Evangelical Groups Merge in UK to Respond to Church 'Crisis,' Rejection of Christianity

(Photo: REUTERS/Nigel Roddis)Members of the Church of England's Synod vote on one of the motions during the session during which approved the consecration of women bishops, in York, July 14, 2014.

Three of the biggest evangelical Anglican groups are merging in the U.K. to respond to what they say is a crisis of convictions in the Church of England, as well as the nation's continued "rejection" of the Christian faith.

Church Society, Reform and the Fellowship of Word and Spirit announced on Monday that they have worked out a detailed merger plan. A new Church Society representative of all three groups is scheduled to be elected on May 12, along with a new president.

"I rejoice greatly and am so grateful to God that Anglican evangelicals in the U.K. are combining their strengths to stand firm in the Church of England," the Rev. Lee Gatiss, director of Church Society, said in a statement.

"This is a huge story and counters the fiction that orthodox groups are fragmenting and leaving. We're not. We're coming together like never before, as the times demand. This is the biggest thing to happen in the Anglican Evangelical world here for 25 years."

The Rev. Rob Munro, chair of Fellowship of Word and Spirit, commented, "At a time when our nation is rapidly rejecting its Christian inheritance, and the Church of England is in a crisis about its convictions and influence, there has never been a greater need for those committed to biblical truth to unite together, enabling our message to be heard with greater clarity and power. This isn't 'politics'; it is better living out the theological vision we proclaim, for the sake of the church and our nation."

The church body has been experiencing a continued loss of membership and facing a population that is decreasingly Christian.

A ComRes survey from September 2017 found that only six percent of the population are practicing Christians, defined as those who read the Bible, pray, and attend church on a regular basis.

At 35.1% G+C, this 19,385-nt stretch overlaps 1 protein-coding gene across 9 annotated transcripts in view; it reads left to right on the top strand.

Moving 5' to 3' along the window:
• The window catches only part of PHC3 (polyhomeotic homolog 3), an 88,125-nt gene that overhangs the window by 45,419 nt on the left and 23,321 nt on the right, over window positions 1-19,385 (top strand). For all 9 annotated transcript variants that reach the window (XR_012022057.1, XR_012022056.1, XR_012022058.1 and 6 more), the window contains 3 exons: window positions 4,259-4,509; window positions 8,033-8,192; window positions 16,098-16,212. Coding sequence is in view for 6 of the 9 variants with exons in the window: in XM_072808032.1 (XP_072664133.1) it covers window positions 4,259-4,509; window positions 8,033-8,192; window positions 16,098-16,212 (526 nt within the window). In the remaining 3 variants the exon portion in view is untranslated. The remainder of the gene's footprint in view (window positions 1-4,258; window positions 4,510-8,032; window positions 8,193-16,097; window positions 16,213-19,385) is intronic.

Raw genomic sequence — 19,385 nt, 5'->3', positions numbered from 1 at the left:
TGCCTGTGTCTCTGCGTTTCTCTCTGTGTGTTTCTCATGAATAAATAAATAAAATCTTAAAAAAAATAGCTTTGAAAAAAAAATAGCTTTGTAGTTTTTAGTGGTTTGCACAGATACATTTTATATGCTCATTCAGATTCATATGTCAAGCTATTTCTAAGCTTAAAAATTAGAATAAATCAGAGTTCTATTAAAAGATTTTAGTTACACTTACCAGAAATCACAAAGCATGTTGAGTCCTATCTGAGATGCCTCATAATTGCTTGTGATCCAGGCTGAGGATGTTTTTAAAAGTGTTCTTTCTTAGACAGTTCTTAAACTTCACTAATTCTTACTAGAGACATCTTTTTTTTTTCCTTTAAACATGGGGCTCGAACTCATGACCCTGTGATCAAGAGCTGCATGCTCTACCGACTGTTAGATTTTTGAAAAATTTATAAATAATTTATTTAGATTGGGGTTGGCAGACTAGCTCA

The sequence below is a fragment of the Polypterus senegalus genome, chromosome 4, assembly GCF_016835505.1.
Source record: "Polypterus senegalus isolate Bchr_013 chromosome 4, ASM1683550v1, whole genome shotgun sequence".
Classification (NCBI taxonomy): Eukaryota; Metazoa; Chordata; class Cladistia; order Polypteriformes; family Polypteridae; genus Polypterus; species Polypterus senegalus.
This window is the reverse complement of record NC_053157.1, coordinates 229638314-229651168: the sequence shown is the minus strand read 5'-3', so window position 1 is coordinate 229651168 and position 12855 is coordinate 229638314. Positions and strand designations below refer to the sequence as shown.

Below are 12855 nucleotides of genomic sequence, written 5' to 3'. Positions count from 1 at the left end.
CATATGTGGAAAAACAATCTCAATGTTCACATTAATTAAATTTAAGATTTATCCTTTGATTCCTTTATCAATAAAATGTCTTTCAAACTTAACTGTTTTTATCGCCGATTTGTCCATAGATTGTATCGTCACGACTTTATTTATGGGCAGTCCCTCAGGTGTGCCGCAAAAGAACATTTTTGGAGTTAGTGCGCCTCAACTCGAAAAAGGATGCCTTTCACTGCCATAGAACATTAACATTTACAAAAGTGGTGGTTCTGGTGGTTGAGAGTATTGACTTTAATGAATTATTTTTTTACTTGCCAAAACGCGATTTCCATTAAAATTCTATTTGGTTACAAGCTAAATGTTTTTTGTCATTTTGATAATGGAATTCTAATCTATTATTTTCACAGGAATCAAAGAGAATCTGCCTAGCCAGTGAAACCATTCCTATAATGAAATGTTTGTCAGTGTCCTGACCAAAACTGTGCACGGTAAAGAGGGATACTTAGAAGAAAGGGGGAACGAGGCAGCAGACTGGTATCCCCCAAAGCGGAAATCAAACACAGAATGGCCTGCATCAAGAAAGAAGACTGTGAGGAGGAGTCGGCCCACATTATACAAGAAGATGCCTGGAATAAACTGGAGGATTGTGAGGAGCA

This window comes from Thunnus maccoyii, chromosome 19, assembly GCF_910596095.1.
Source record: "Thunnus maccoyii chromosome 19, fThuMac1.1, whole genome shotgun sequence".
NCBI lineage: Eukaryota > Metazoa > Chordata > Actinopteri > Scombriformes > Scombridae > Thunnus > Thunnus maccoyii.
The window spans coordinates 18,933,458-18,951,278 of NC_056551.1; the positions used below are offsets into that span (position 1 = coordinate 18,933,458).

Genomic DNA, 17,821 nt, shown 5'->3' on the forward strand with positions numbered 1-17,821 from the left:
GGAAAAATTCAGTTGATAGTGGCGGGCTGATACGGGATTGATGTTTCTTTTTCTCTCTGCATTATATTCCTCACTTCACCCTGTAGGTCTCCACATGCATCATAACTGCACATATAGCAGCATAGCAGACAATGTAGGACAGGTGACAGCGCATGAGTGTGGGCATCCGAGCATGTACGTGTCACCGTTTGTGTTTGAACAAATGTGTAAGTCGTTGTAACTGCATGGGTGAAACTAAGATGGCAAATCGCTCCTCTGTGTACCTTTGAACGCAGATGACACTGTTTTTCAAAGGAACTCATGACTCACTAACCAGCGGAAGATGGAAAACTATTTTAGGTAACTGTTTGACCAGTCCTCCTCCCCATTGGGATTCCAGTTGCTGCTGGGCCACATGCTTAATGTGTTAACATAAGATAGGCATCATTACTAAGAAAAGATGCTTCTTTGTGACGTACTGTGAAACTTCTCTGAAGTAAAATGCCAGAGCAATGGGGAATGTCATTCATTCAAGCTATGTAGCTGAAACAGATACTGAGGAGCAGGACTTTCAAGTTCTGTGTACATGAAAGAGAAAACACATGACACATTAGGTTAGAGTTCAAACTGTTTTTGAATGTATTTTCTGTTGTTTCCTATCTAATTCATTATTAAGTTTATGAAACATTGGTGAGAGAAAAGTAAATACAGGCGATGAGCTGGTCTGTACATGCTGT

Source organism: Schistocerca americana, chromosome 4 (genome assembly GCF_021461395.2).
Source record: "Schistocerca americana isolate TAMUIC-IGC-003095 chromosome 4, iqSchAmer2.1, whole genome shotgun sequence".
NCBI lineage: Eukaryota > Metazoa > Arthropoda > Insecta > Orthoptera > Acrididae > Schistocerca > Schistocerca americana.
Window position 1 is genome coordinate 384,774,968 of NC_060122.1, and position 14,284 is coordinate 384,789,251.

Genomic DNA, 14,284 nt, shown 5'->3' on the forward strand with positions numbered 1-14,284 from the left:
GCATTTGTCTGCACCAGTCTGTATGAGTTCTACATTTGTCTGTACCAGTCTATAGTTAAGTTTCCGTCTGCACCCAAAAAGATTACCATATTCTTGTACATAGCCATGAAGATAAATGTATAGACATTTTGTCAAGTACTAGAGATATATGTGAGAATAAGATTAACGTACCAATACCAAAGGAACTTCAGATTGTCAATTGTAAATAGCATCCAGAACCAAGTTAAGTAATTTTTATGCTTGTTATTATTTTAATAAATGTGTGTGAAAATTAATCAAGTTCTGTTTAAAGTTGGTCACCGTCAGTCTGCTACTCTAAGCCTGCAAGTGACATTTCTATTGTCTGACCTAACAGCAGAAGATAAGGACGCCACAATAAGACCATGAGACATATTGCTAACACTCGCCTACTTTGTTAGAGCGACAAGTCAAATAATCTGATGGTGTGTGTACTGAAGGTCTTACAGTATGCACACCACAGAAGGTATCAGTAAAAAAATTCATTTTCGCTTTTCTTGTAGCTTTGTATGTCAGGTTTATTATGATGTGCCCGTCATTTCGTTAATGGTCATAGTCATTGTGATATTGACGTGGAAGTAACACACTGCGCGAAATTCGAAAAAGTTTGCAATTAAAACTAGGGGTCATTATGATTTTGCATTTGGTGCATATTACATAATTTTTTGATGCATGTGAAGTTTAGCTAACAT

The CofE, which commissioned the survey, admitted that the results show "a real sense of the scale of the task ahead."

The church has also been accused of being both "institutionally homophobic" and too liberal on controversial social issues by various voices.

Last year, a group of 23 conservative Anglicans, led by the Queen's former chaplain, published a letter last year, warning of a possible split between those who hold to traditional theology and others who have "capitulated to secular values." 

While Archbishop of Canterbury Justin Welby maintains that the definition of marriage is solely between one man and one woman, the church has welcomed and affirmed transgender people, and has sided with allowing school children to crossdress as part of tackling homophobia and transphobia.

Earlier in Februrary, it was also rocked by revelations that it is facing as many as 3,300 potential sex abuse cases in the form of concerns and allegations. Peter Hancock, the church's lead bishop on safeguarding issues, said that known cases are recorded up to 2016, with the CofE facing the prospect of having to pay millions of dollars in compensation fees.

Cannon David Banting from Reform U.K. said the need for unity among evangelical bodies is "urgent and overdue."

"At a time when even our best Bishops talk of the debate about gender and human sexuality as a tsunami, our divisions and separateness from fellow conservative evangelicals are little short of scandalous or irresponsible," Banting said.

"Such unity is good in itself, good for our networks, good for the times, and good for our standing and contending shoulder to shoulder in the advance and defense of the gospel. I whole-heartedly support this proposed merger."

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